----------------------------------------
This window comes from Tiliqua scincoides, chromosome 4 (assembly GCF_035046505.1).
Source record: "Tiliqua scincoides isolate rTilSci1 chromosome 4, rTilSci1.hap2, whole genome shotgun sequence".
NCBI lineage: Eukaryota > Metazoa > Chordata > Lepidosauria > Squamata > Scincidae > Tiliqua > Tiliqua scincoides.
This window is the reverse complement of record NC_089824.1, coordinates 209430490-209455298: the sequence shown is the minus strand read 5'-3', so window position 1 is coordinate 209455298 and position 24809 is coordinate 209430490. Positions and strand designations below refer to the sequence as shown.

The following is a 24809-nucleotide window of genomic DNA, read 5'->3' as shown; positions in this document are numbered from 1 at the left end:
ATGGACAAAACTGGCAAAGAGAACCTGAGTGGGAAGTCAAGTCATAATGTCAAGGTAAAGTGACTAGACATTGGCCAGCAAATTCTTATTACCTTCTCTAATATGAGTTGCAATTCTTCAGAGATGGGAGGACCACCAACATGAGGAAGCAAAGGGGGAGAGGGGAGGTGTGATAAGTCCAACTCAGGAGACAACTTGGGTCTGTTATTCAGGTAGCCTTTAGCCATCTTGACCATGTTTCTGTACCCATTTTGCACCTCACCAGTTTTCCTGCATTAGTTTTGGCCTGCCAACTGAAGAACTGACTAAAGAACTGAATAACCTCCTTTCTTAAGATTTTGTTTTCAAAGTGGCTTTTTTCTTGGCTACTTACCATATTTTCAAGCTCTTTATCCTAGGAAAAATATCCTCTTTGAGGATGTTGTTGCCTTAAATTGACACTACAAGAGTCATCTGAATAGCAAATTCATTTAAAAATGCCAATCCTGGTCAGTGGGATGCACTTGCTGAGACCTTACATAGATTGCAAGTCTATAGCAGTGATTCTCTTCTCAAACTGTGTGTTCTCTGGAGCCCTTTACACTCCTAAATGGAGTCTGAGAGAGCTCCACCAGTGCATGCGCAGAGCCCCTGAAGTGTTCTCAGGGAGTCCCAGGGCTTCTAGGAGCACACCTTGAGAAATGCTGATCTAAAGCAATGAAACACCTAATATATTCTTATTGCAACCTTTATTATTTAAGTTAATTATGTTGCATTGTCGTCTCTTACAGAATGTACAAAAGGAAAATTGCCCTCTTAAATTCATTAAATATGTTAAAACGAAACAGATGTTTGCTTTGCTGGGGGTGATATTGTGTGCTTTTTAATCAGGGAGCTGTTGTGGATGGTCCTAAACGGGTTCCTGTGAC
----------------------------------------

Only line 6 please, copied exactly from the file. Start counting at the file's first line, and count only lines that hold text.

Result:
ATGGACAAAACTGGCAAAGAGAACCTGAGTGGGAAGTCAAGTCATAATGTCAAGGTAAAGTGACTAGACATTGGCCAGCAAATTCTTATTACCTTCTCTAATATGAGTTGCAATTCTTCAGAGATGGGAGGACCACCAACATGAGGAAGCAAAGGGGGAGAGGGGAGGTGTGATAAGTCCAACTCAGGAGACAACTTGGGTCTGTTATTCAGGTAGCCTTTAGCCATCTTGACCATGTTTCTGTACCCATTTTGCACCTCACCAGTTTTCCTGCATTAGTTTTGGCCTGCCAACTGAAGAACTGACTAAAGAACTGAATAACCTCCTTTCTTAAGATTTTGTTTTCAAAGTGGCTTTTTTCTTGGCTACTTACCATATTTTCAAGCTCTTTATCCTAGGAAAAATATCCTCTTTGAGGATGTTGTTGCCTTAAATTGACACTACAAGAGTCATCTGAATAGCAAATTCATTTAAAAATGCCAATCCTGGTCAGTGGGATGCACTTGCTGAGACCTTACATAGATTGCAAGTCTATAGCAGTGATTCTCTTCTCAAACTGTGTGTTCTCTGGAGCCCTTTACACTCCTAAATGGAGTCTGAGAGAGCTCCACCAGTGCATGCGCAGAGCCCCTGAAGTGTTCTCAGGGAGTCCCAGGGCTTCTAGGAGCACACCTTGAGAAATGCTGATCTAAAGCAATGAAACACCTAATATATTCTTATTGCAACCTTTATTATTTAAGTTAATTATGTTGCATTGTCGTCTCTTACAGAATGTACAAAAGGAAAATTGCCCTCTTAAATTCATTAAATATGTTAAAACGAAACAGATGTTTGCTTTGCTGGGGGTGATATTGTGTGCTTTTTAATCAGGGAGCTGTTGTGGATGGTCCTAAACGGGTTCCTGTGAC